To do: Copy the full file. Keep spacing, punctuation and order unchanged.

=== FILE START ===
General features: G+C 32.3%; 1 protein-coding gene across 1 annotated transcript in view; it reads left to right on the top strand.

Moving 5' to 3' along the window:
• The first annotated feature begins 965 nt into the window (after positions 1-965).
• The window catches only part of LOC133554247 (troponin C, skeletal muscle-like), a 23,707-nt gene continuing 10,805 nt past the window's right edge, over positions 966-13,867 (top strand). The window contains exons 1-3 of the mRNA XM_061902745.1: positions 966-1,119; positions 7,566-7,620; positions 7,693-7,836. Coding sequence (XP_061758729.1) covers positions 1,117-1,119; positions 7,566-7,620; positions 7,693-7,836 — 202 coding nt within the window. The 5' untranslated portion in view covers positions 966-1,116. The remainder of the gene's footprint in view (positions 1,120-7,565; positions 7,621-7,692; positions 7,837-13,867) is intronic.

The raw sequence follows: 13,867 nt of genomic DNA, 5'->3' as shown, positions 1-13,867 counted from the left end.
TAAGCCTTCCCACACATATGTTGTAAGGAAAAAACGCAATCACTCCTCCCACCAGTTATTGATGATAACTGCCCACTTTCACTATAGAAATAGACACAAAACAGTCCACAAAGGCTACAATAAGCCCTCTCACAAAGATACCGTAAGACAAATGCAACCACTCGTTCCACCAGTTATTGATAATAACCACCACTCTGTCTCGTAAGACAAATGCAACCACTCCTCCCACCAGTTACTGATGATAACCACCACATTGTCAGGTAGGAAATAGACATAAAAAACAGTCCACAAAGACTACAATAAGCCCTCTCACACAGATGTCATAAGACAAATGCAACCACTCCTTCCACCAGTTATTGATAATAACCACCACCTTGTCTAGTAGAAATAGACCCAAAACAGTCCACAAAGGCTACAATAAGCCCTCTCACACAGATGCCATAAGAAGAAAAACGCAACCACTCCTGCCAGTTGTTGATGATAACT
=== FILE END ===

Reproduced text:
General features: G+C 32.3%; 1 protein-coding gene across 1 annotated transcript in view; it reads left to right on the top strand.

Moving 5' to 3' along the window:
• The first annotated feature begins 965 nt into the window (after positions 1-965).
• The window catches only part of LOC133554247 (troponin C, skeletal muscle-like), a 23,707-nt gene continuing 10,805 nt past the window's right edge, over positions 966-13,867 (top strand). The window contains exons 1-3 of the mRNA XM_061902745.1: positions 966-1,119; positions 7,566-7,620; positions 7,693-7,836. Coding sequence (XP_061758729.1) covers positions 1,117-1,119; positions 7,566-7,620; positions 7,693-7,836 — 202 coding nt within the window. The 5' untranslated portion in view covers positions 966-1,116. The remainder of the gene's footprint in view (positions 1,120-7,565; positions 7,621-7,692; positions 7,837-13,867) is intronic.

The raw sequence follows: 13,867 nt of genomic DNA, 5'->3' as shown, positions 1-13,867 counted from the left end.
TAAGCCTTCCCACACATATGTTGTAAGGAAAAAACGCAATCACTCCTCCCACCAGTTATTGATGATAACTGCCCACTTTCACTATAGAAATAGACACAAAACAGTCCACAAAGGCTACAATAAGCCCTCTCACAAAGATACCGTAAGACAAATGCAACCACTCGTTCCACCAGTTATTGATAATAACCACCACTCTGTCTCGTAAGACAAATGCAACCACTCCTCCCACCAGTTACTGATGATAACCACCACATTGTCAGGTAGGAAATAGACATAAAAAACAGTCCACAAAGACTACAATAAGCCCTCTCACACAGATGTCATAAGACAAATGCAACCACTCCTTCCACCAGTTATTGATAATAACCACCACCTTGTCTAGTAGAAATAGACCCAAAACAGTCCACAAAGGCTACAATAAGCCCTCTCACACAGATGCCATAAGAAGAAAAACGCAACCACTCCTGCCAGTTGTTGATGATAACT